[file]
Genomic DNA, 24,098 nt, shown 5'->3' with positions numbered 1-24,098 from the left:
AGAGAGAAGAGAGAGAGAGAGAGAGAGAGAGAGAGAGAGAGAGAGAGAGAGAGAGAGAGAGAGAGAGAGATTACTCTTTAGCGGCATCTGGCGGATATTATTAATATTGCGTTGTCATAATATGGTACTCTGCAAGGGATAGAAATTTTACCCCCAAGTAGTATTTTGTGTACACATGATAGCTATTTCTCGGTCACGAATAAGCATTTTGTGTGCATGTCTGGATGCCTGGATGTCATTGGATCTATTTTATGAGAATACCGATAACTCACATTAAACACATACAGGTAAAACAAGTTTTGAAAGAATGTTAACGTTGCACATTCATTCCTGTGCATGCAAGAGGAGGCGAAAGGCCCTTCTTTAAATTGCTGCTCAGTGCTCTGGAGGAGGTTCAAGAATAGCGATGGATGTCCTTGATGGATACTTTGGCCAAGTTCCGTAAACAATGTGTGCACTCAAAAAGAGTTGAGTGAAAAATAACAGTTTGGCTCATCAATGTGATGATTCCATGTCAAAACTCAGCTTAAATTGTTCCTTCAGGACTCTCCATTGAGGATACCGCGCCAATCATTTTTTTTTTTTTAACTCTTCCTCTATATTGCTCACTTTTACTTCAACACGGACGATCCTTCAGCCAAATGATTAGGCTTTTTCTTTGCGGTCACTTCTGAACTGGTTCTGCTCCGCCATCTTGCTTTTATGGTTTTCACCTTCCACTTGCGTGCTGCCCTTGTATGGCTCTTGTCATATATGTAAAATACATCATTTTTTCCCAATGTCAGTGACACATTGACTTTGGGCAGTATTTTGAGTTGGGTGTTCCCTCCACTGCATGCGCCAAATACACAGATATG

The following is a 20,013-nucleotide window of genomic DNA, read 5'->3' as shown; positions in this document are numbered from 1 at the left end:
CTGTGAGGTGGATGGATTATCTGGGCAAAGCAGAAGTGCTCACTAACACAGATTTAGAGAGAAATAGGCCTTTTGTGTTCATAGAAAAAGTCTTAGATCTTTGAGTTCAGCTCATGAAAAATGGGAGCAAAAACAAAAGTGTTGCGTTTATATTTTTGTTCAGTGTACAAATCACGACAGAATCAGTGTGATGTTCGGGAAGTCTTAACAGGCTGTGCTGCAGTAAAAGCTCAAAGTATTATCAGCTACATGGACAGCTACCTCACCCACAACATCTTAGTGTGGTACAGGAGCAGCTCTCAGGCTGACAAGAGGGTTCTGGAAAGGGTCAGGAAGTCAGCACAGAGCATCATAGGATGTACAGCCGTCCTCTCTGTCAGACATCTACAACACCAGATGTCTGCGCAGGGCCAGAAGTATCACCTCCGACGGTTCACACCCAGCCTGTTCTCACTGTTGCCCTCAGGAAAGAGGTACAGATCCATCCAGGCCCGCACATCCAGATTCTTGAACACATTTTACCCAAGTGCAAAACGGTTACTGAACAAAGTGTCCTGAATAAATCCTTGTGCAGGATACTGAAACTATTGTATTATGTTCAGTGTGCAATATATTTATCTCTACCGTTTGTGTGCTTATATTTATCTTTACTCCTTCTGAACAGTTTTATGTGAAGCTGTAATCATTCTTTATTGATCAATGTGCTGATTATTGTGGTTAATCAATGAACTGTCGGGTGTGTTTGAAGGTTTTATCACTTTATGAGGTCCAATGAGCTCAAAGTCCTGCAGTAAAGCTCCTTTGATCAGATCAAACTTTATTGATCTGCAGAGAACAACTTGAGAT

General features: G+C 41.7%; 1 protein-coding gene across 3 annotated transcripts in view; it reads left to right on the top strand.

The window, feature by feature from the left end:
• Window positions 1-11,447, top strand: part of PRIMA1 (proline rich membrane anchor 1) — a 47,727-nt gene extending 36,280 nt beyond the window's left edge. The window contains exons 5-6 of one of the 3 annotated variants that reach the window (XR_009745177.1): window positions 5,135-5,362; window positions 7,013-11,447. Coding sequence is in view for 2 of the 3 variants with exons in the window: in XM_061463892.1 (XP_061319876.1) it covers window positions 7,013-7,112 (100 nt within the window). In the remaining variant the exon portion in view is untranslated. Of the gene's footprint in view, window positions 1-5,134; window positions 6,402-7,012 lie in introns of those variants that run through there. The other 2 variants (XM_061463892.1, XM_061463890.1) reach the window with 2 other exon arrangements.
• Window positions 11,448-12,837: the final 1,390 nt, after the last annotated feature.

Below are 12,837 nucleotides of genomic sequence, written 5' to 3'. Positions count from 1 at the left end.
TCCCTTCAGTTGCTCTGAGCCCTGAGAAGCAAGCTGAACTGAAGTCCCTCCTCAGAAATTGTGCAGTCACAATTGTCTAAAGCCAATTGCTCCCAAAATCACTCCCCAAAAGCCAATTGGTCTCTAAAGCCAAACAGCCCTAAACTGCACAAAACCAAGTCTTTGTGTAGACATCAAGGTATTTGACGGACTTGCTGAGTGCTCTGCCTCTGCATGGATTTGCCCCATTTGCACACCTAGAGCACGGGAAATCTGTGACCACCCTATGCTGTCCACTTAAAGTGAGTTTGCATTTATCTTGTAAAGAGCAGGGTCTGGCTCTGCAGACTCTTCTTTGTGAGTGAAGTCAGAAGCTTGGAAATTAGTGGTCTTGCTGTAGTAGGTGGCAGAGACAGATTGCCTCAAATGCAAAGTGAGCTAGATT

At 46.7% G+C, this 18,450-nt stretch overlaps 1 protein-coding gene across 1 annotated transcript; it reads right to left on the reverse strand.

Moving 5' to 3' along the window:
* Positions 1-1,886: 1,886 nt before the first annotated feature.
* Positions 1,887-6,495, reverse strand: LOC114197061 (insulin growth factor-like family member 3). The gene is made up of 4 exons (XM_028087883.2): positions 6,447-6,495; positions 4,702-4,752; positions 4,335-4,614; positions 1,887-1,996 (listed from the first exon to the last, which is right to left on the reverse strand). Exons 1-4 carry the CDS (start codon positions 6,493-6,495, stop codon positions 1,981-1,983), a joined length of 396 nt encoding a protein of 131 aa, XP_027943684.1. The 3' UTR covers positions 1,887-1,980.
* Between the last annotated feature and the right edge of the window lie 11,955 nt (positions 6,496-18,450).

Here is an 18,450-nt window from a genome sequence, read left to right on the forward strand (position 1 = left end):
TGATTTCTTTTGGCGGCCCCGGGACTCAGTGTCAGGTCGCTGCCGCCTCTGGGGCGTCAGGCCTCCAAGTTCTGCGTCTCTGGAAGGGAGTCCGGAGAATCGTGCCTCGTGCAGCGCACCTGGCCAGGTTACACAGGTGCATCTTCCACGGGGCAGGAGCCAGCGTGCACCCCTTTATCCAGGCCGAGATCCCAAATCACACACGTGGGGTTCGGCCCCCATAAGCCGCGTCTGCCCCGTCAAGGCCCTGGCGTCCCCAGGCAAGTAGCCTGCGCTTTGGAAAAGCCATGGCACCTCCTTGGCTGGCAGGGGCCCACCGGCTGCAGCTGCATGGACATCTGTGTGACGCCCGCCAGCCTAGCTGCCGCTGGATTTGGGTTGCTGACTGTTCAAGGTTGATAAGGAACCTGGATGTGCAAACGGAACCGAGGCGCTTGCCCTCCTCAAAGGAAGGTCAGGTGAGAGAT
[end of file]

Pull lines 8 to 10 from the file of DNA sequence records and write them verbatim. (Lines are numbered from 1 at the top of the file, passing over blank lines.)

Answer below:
• Window positions 11,448-12,837: the final 1,390 nt, after the last annotated feature.

Below are 12,837 nucleotides of genomic sequence, written 5' to 3'. Positions count from 1 at the left end.
TCCCTTCAGTTGCTCTGAGCCCTGAGAAGCAAGCTGAACTGAAGTCCCTCCTCAGAAATTGTGCAGTCACAATTGTCTAAAGCCAATTGCTCCCAAAATCACTCCCCAAAAGCCAATTGGTCTCTAAAGCCAAACAGCCCTAAACTGCACAAAACCAAGTCTTTGTGTAGACATCAAGGTATTTGACGGACTTGCTGAGTGCTCTGCCTCTGCATGGATTTGCCCCATTTGCACACCTAGAGCACGGGAAATCTGTGACCACCCTATGCTGTCCACTTAAAGTGAGTTTGCATTTATCTTGTAAAGAGCAGGGTCTGGCTCTGCAGACTCTTCTTTGTGAGTGAAGTCAGAAGCTTGGAAATTAGTGGTCTTGCTGTAGTAGGTGGCAGAGACAGATTGCCTCAAATGCAAAGTGAGCTAGATT